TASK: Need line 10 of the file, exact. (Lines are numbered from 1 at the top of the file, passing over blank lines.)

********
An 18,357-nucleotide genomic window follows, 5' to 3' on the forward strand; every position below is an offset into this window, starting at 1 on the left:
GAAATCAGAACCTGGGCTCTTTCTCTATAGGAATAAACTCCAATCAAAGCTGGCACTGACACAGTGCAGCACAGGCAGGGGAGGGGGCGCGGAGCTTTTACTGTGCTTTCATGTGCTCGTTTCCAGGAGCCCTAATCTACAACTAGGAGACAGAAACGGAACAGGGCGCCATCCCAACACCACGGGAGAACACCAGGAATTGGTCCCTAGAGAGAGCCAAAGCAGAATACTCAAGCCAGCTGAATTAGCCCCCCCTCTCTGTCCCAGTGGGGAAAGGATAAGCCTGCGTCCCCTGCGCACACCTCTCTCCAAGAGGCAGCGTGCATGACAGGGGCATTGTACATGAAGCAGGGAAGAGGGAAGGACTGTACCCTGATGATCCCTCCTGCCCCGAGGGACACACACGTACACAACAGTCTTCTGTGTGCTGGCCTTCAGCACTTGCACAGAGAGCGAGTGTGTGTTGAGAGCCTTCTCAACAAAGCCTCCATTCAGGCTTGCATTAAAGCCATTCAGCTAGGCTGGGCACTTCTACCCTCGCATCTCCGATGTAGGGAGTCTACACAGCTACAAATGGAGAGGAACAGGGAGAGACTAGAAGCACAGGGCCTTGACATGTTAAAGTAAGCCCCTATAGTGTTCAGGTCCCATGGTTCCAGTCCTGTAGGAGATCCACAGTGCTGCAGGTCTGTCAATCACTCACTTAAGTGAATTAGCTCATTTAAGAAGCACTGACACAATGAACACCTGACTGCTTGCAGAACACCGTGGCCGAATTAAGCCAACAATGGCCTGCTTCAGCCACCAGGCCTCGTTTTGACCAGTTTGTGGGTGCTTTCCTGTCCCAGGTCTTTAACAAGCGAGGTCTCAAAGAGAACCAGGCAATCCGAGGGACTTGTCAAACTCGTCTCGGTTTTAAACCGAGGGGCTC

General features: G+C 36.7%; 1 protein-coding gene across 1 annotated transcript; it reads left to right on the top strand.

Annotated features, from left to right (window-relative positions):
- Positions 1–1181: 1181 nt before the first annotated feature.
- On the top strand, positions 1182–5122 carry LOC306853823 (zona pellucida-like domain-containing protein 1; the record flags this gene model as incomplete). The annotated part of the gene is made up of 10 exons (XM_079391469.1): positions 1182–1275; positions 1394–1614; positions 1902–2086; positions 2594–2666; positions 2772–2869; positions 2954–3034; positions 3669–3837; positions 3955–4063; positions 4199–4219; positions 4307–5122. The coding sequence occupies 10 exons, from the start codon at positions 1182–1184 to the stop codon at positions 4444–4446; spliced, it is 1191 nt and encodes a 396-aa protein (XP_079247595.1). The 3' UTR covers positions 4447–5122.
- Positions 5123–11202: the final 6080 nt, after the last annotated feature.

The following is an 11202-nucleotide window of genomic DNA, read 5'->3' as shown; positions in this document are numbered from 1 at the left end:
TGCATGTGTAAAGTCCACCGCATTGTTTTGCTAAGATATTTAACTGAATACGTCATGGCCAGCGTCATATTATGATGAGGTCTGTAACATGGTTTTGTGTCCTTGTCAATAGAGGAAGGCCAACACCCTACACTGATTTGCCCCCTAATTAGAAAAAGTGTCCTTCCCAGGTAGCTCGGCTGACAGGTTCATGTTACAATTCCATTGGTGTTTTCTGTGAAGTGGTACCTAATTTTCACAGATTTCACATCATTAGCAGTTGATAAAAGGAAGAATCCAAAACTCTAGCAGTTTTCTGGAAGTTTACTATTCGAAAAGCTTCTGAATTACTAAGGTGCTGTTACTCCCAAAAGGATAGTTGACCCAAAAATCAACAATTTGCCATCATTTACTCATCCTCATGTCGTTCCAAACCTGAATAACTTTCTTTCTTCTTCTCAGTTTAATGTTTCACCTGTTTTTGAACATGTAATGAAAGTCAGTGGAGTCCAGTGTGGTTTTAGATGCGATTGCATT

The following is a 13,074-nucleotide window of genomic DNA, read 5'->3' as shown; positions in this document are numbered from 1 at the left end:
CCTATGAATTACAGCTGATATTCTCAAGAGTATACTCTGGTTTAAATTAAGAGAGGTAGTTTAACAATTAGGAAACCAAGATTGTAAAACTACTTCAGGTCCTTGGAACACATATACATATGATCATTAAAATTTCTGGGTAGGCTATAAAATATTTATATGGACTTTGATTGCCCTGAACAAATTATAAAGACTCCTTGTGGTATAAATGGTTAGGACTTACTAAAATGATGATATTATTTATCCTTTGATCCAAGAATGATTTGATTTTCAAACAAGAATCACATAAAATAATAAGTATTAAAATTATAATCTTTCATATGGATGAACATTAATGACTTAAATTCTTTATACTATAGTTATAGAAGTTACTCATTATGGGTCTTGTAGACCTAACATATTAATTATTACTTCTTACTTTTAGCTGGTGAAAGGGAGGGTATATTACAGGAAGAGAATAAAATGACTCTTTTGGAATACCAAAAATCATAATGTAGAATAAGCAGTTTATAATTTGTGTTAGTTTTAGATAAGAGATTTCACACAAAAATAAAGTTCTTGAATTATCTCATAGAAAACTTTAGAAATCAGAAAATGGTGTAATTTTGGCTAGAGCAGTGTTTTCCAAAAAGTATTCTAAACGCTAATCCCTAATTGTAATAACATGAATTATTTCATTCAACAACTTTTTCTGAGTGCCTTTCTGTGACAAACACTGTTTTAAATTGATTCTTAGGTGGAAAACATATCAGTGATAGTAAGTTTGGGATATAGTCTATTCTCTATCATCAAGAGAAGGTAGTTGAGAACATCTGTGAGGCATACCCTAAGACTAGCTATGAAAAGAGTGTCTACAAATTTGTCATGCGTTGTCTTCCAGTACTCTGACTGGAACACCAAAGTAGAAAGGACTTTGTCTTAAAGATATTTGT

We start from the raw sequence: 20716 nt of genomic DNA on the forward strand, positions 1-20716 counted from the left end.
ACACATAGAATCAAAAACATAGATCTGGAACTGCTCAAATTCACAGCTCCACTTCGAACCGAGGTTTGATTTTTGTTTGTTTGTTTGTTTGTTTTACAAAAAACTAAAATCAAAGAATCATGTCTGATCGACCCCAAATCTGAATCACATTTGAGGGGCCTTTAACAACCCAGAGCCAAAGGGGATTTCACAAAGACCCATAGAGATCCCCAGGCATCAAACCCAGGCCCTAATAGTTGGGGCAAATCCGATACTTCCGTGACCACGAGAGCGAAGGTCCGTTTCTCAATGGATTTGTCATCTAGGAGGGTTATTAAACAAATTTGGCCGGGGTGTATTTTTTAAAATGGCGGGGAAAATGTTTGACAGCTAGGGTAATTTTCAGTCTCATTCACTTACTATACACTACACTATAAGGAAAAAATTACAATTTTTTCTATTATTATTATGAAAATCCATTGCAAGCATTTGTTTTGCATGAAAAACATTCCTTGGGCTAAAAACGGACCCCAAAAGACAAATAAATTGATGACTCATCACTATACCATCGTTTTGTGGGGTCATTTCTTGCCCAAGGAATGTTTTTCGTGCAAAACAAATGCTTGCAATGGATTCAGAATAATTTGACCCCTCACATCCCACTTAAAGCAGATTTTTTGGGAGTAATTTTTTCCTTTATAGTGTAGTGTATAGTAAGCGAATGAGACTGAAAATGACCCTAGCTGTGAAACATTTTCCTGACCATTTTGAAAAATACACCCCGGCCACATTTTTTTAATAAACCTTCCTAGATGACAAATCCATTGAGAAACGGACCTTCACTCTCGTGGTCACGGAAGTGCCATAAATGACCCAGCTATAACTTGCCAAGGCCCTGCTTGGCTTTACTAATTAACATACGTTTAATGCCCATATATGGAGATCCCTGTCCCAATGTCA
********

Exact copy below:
The following is a 13,074-nucleotide window of genomic DNA, read 5'->3' as shown; positions in this document are numbered from 1 at the left end: